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Texas Mandated Restrictions in Response to COVID-19


The COVID-19 pandemic is a fluid public health crisis, changing almost daily. On July 18 almost half of Texas’ 254 counties, including those in the Houston metro region, were classified as being in the “red zone”  because of new COVID-19 cases and rising positivity rates. Texas, which has mandated restrictions in response to COVID-19, has seen five straight days of 10,000+ new cases as of July 19.

Following COVID-19 Updates

If you are living, working, or travelling in Texas you should check regularly with local jurisdictions regarding COVID-19 conditions and mandated restrictions.

What Are The Rules? written on a chalkboardIn Montgomery, follow the county’s Coronas Virus Response Hub, the Montgomery County Public Health District, and Montgomery County judge Mark Keough.

In Harris, follow the Harris County Public Health 2019 Novel Coronavirus homepage which has links to pertinent information, including orders from Harris County judge Lina Hidalgo.

On the state level, follow executive orders relating to COVID-19 on the Opening the State of Texas page.

Statewide COVID-19 Mandates in Effect

Some statewide changes that have gone into effect recently:

  • All bars, establishments that receive more than 51 percent of their sales from alcohol, were shut down, but could remain open for delivery and take-out.
  • Restaurants, which had been operating at 75 percent seating capacity, had to roll back to 50 percent.
  • Rafting and tubing businesses ordered closed.
  • Most other businesses can operate at 50 percent capacity. These limits do not apply to religious services, government operations or youth camps. Hair salons, nail salons and other personal-care businesses do not have capacity limits, but workstations must be six feet apart.
  • Outdoor gatherings of 10 or more of people must get local government approval.
  • Elective surgeries are banned in 100+ counties, including Harris and Montgomery.
  • Most of the state is under a mandated face covering restriction in certain public spaces.
  • Texas Mandates Face Coverings

On July 2 Abbott issued “Executive Order No. GA-29 relating to the use of face coverings during the COVID- 19 disaster”. Abbott’s order essentially put most of the state, including Harris County and Montgomery County, under a mandated face covering restriction in certain public situations.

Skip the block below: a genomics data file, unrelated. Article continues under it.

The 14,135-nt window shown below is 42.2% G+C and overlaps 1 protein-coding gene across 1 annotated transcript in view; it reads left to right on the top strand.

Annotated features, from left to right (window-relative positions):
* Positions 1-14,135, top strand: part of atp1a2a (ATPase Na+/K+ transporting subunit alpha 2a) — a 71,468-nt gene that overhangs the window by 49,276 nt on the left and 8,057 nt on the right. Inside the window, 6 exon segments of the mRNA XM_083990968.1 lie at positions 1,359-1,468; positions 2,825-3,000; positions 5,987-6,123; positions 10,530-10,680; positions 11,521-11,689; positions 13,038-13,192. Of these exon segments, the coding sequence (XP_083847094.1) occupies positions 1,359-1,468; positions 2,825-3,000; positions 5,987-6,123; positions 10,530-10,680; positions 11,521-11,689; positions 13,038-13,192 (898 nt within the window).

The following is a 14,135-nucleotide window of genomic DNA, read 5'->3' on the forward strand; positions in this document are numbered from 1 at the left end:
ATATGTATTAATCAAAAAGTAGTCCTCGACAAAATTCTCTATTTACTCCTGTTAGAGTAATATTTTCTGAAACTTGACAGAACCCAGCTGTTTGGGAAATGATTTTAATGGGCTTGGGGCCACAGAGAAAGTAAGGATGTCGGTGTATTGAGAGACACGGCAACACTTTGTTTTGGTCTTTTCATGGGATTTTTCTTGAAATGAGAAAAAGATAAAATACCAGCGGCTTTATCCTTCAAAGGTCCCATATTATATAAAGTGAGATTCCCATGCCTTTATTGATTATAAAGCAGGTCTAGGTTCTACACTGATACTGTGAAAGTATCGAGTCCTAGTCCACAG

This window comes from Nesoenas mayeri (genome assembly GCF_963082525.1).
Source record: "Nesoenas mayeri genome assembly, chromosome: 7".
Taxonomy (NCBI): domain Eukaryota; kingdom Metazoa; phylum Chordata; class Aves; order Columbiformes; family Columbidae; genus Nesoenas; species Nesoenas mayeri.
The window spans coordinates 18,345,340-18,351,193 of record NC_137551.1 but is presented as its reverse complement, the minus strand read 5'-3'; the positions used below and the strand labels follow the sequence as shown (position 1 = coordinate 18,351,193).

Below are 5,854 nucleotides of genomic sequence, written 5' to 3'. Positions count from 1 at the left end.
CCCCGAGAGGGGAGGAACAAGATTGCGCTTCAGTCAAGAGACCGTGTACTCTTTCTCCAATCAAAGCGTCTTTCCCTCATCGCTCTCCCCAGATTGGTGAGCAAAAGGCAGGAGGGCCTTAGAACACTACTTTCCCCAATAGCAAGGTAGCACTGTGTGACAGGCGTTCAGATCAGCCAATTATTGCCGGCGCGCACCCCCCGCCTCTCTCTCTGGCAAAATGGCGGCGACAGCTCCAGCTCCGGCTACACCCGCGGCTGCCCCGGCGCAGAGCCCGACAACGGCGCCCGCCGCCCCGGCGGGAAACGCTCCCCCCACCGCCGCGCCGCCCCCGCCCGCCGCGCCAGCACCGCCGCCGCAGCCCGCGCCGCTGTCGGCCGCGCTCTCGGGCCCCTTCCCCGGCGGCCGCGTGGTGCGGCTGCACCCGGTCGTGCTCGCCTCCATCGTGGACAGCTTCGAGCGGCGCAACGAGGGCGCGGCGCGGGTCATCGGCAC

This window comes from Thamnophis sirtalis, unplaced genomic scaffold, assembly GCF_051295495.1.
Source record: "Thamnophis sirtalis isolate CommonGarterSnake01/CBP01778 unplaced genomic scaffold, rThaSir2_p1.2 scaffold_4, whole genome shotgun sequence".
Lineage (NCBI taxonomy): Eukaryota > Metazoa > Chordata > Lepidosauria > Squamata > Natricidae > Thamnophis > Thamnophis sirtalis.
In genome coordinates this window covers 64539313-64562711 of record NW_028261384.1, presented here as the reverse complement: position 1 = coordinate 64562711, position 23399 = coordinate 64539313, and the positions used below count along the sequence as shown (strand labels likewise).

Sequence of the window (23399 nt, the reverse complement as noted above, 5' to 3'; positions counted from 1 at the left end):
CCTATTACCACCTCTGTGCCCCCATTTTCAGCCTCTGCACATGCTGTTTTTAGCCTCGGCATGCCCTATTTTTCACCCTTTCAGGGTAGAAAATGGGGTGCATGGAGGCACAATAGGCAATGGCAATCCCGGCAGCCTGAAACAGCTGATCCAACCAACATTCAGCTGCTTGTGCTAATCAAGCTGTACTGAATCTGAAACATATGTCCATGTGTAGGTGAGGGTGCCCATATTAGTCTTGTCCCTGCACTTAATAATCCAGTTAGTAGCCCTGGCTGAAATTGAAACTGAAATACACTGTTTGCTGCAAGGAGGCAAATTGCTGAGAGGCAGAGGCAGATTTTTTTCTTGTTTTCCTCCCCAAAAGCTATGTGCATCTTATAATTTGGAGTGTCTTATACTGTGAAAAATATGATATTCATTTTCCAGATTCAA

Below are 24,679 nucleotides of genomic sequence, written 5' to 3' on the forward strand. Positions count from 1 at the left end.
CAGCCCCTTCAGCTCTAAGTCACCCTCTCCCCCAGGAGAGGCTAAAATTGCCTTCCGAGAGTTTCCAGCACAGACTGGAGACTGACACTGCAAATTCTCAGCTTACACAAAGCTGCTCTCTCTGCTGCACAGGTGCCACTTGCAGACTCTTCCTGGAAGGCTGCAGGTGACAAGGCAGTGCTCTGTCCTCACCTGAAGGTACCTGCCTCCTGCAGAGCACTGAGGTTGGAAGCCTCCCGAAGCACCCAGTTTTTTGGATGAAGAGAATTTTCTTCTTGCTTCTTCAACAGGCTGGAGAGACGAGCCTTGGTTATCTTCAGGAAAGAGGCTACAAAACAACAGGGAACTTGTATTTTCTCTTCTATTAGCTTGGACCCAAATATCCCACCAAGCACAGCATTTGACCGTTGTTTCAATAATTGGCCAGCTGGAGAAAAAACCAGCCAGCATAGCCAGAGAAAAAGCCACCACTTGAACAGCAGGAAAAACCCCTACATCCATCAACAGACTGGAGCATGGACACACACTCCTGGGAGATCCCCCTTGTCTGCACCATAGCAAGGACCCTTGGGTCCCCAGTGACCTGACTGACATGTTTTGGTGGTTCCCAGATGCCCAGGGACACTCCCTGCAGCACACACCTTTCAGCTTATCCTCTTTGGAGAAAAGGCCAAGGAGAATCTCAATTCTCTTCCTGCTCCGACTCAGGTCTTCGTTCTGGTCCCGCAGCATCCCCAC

The Texas mandate says that every person shall wear a face covering, over the nose and mouth, when inside a building open to the public or when outdoors in a public space where it is not feasible to maintain social distancing of six feet from another person not in the same household. Exceptions to the Texas face covering mandate include children under the age 10, exercising outdoors, and while eating or drinking or seated at a restaurant.

Texas Counties with 20 or fewer active COVID-19 cases can opt out; by July the Texas Tribune reported that 78 counties, had opted out of the face covering order.

The face covering mandate states that violators cannot be detained, arrested, or confined to jail. A written warning should be issued to first-time violators and then a fine of up to $250 for each subsequent violation.

Face Covering Enforcement and Public Gathering Rules Vary

Some law enforcement agencies, such as the Montgomery County Sherriff’s Office, have issued statements saying they will take no actions to enforce the state’s face mask covering mandate. Montgomery County Sherriff’s Office said it will respond if business owners or supervisors report people in violation of the law refusing to leave their establishment and creating a disturbance.

In Harris County, Judge Hidalgo extended a June 19 order that mandates that businesses require customers to cover their faces. Businesses that do not comply can be punished by a $1,000 fine, though Hidalgo asked law enforcement to focus on education rather than citations.

Gathering rules also vary with Harris County prohibiting outdoor gatherings of 10 or more people, with exceptions such as religious services and youth camps, through August 26.

In Montgomery County, Judge Keough said that, “events in excess of 10 persons shall continue as planned in Montgomery County so long as they are in compliance with Governor’s executive order and the CDC guidelines.”

If you need emergency services, our Montgomery County Emergency Communication District (MCECD) infrastructure system is ready to serve you.